It is easier to make pasta if you have a pasta machine (this is the pasta maker I have, gifted to us for our wedding by a wonderful friend from college and her husband!), but it’s not too much more trouble to use a rolling pin and a knife. The pasta strands just won’t be as exact.
The Pasta Making
For the traditional technique: mound the flour onto the cutting board, or in a bowl, and make a well in the middle:
Add eggs, salt, and olive oil into the well, then begin bringing bits of flour into the middle and mixing it all together with you’re a fork or your hands:
Keep bringing in small mounds of flour until it’s all mixed together:
Form a ball, then begin kneading the dough. Knead the dough for 5 to 10 minutes, until the dough is really smooth. For me, this took about six minutes, but I live in the high desert where it’s very dry, and that will affect how wet or dry your dough is. If the dough sticks to your hands, you can add more flour, or if it’s really dry (meaning it isn’t coming together at all). I usually recommend adding just a little at a time, maybe a few tablespoons. The dough should be very smooth, like this:
Once the dough is smooth, cover it with a towel or plastic wrap and let it rest for an hour. Once the dough is rested, squish it down into an approximate rectangle:
From there, you can roll out the dough with either a rolling pin or you can run it through the roller part of the pasta machine. Every time you run the piece of dough through, turn the knob to the next size so it gets thinner and thinner (for me, usually 1 through 6). You’ll want to get the dough thin enough that you can see the outline of your hand through it, like so:
From there you can put it through the cutting part of the pasta machine:
You can also fold the dough gently into a rectangle and cut it into strands, like so:
Bring a pot of salted water to a boil (you can find the amount of salt in part two of part two of my pasta primer). Fresh pasta cooks very quickly, about 60 to 90 seconds (test a strand by eating it before draining the pasta).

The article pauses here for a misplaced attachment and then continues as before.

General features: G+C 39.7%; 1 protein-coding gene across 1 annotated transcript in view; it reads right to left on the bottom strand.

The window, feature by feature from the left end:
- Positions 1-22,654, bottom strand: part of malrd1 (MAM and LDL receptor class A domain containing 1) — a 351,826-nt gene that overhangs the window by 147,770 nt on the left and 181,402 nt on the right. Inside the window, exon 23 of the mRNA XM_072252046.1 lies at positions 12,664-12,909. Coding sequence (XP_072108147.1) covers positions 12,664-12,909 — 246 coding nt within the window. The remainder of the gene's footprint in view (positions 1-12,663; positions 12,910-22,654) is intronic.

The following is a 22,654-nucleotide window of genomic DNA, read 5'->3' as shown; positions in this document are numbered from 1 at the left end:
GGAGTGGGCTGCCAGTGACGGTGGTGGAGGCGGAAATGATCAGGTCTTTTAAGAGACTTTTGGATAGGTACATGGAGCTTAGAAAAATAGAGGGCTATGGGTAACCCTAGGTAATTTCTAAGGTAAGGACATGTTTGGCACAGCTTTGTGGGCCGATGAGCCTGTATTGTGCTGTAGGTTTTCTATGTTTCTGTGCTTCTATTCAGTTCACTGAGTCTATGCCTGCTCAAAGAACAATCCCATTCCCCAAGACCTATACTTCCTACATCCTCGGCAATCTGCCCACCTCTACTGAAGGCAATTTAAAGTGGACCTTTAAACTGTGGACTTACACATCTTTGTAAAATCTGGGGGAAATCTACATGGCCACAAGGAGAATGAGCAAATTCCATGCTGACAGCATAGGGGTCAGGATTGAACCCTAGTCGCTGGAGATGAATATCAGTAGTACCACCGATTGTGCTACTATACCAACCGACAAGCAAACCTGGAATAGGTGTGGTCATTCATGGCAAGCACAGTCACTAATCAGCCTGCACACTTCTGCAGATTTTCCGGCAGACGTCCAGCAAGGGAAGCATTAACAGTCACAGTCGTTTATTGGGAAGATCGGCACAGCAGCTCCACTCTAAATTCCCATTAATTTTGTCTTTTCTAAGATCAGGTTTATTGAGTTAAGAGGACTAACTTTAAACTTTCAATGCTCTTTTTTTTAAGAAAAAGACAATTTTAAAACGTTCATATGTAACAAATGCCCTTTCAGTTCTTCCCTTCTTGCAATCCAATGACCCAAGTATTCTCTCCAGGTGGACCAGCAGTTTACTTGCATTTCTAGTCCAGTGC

A note: If you’re not going to cook your pasta right away, please don’t coil it into little birds’ nests like I did. It looks nice in pictures, but they dry and clump together and are impossible to separate. Yes, I learned that the hard way…
Instead, you can either lay them out in long strands on a parchment paper- or foil-lined baking sheet, or hang them up on a pasta drying rack.
Once the pasta is dry, you can wrap it up in saran wrap or in an air-tight container and store it in the fridge for up to two days. In the freezer it will keep for about two weeks.
Next Monday I’ll be sharing a recipe for an easy tomato sauce you can use with your homemade pasta (you may see a change in the blog as well)! And check back on Friday for something new: Friday Tips!
‘Till next time!
This is a great tutorial for making pasta – I love it. Plus, I love that you give directions for doing it without a pasta machine – although I think if I made it a few times I would consider getting one. Nothing better than fresh pasta – yum!
Hi Becki! Thanks for reading and commenting! I’m glad you liked the tutorial. Making pasta either way is fun, but I’ll agree with you–it does make it easier with a pasta machine when you make it often (plus, it is fun).